Exploiting RDFS and OWL for Integrating Heterogeneous, Large-Scale, Linked Data Corpora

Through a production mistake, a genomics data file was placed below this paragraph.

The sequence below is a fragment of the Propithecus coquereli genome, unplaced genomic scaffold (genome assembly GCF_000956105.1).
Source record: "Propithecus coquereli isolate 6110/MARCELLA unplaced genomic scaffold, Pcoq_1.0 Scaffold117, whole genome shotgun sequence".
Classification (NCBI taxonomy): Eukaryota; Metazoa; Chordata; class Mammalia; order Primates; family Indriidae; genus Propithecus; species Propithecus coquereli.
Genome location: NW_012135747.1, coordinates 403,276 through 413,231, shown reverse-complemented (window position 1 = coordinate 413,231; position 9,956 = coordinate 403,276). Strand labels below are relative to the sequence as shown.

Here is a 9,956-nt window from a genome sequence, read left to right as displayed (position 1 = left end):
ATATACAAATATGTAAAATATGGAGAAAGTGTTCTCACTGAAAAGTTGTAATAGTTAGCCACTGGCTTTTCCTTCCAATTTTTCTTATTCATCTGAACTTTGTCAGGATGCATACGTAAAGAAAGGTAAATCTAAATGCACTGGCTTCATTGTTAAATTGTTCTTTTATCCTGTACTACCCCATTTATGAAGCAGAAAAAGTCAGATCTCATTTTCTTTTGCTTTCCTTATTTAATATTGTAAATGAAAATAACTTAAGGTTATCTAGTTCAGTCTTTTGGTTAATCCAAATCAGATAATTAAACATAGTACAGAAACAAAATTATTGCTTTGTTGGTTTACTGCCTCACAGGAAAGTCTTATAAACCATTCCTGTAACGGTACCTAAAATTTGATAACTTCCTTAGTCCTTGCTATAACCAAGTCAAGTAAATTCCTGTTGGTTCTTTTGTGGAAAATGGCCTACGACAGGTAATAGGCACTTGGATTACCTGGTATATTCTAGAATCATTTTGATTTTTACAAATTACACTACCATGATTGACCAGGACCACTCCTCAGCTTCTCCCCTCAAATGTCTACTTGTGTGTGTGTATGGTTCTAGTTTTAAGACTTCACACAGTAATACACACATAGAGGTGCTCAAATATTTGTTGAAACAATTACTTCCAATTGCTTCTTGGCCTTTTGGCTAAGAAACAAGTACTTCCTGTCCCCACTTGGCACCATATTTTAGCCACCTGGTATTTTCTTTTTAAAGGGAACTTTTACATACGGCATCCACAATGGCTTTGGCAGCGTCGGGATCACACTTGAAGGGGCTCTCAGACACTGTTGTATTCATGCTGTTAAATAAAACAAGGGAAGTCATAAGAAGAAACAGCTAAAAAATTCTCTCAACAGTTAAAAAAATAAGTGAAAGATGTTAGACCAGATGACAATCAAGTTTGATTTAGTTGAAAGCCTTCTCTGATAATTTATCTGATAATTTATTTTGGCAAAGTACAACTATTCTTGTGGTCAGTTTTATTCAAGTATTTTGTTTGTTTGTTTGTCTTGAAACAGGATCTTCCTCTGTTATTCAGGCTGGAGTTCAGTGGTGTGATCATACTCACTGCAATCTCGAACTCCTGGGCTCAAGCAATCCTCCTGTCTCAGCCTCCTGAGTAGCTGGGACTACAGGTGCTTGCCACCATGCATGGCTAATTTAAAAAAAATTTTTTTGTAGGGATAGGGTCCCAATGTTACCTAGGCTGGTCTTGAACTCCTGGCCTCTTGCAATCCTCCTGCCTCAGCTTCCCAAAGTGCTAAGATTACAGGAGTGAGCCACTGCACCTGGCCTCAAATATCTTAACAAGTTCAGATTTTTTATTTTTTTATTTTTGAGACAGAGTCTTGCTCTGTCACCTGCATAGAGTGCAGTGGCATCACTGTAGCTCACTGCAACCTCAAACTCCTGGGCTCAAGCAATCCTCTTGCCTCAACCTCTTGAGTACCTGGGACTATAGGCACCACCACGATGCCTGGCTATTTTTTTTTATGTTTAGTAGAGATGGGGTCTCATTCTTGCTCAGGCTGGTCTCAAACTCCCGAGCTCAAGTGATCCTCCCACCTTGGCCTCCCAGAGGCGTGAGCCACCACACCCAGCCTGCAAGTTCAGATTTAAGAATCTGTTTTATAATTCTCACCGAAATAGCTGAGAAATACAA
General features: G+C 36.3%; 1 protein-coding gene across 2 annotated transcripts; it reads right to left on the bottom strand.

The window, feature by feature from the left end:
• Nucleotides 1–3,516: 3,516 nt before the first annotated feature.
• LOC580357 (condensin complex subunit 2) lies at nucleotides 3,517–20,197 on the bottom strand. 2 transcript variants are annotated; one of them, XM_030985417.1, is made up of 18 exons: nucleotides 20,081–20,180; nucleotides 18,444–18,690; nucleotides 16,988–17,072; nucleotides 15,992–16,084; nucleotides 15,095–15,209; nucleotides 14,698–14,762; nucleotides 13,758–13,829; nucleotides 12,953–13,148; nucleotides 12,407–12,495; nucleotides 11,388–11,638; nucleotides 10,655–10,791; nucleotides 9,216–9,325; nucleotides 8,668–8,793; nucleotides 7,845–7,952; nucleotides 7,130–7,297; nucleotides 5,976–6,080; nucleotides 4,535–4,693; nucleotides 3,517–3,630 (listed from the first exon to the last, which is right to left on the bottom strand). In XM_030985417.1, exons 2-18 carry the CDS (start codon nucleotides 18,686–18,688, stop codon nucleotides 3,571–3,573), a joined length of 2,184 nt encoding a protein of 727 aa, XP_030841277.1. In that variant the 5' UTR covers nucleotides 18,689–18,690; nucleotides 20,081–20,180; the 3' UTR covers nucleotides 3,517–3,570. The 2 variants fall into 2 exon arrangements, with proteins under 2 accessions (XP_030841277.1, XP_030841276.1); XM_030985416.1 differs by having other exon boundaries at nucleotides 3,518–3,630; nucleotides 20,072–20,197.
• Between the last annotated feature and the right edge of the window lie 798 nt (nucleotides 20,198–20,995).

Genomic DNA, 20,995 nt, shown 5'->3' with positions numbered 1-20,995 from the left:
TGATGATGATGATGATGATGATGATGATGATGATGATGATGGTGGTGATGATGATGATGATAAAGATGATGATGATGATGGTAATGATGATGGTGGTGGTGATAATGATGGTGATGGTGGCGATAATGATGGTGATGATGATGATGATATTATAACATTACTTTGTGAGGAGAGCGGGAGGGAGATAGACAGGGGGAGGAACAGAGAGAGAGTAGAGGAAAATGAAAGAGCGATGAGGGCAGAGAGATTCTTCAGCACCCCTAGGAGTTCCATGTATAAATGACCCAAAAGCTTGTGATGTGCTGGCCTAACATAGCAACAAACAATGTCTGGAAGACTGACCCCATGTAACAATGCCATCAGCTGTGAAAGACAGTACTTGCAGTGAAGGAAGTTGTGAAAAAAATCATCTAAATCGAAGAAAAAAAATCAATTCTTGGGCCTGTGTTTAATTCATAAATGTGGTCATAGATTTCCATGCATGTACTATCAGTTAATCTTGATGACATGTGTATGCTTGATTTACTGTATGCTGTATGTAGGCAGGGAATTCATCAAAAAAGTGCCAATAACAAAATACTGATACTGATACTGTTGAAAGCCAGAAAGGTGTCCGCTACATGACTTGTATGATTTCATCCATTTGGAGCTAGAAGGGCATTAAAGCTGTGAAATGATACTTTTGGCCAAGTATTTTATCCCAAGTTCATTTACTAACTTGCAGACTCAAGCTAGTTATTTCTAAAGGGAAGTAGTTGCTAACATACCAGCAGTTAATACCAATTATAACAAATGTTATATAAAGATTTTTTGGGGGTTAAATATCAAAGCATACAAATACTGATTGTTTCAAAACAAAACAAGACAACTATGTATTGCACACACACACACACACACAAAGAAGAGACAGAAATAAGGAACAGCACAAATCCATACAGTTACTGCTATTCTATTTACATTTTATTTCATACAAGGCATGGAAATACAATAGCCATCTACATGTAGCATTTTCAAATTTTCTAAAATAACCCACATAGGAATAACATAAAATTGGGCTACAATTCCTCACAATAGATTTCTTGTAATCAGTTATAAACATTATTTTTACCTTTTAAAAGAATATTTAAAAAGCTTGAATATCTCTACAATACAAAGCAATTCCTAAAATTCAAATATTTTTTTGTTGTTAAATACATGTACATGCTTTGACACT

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The Web contains a vast amount of information on an abundance of topics, much of which is encoded as structured data indexed by local databases. However, these databases are rarely interconnected and information reuse across sites is limited. Semantic Web standards offer a possible solution in the form of an agreed-upon data model and set of syntaxes, as well as metalanguages for publishing schema-level information, offering a highly-interoperable means of publishing and interlinking structured data on the Web. Thanks to the Linked Data community, an unprecedented lode of such data has now been published on the Web -- by individuals, academia, communities, corporations and governmental organisations alike -- on a medley of often overlapping topics. This new publishing paradigm has opened up a range of new and interesting research topics with respect to how this emergent "Web of Data" can be harnessed and exploited by consumers. Indeed, although Semantic Web standards theoretically enable a high level of interoperability, heterogeneity still poses a significant obstacle when consuming this information: in particular, publishers may describe analogous information using different terminology, or may assign different identifiers to the same referents. Consumers must also overcome the classical challenges of processing Web data sourced from multitudinous and unvetted providers: primarily, scalability and noise. In this thesis, we look at tackling the problem of heterogeneity with respect to consuming large-scale corpora of Linked Data aggregated from millions of sources on the Web. As such, we design bespoke algorithms -- in particular, based on the Semantic Web standards and traditional Information Retrieval techniques -- which leverage the declarative schemata (a.k.a. terminology) and various statistical measures to help smooth out the heterogeneity of such Linked Data corpora in a scalable and robust manner. All of our methods are distributed over a cluster of commodity hardware, which typically allows for enhancing performance and/or scale by adding more machines. We first present a distributed crawler for collecting a generic Linked Data corpus from millions of sources; we perform an open crawl to acquire an evaluation corpus for our thesis, consisting of 1.118 billion facts of information collected from 3.985 million individual documents hosted by 783 different domains. Thereafter, we present our distributed algorithm for performing a links-based analysis of the data-sources (documents) comprising the corpus, where the resultant ranks are used in subsequent chapters as an indication of the importance and trustworthiness of the information they contain. Next, we look at custom techniques for performing rule-based materialisation, leveraging RDFS and OWL semantics to infer new information, often using mappings -- provided by the publishers themselves -- to translate between different terminologies. Thereafter, we present a formal framework for incorporating metainformation -- relating to trust, provenance and data-quality -- into this inferencing procedure; in particular, we derive and track ranking values for facts based on the sources they originate from, later using them to repair identified noise (logical inconsistencies) in the data. Finally, we look at two methods for consolidating coreferent identifiers in the corpus, and we present an approach for discovering and repairing incorrect coreference through analysis of inconsistencies. Throughout the thesis, we empirically demonstrate our methods against our real-world Linked Data corpus, and on a cluster of nine machines.
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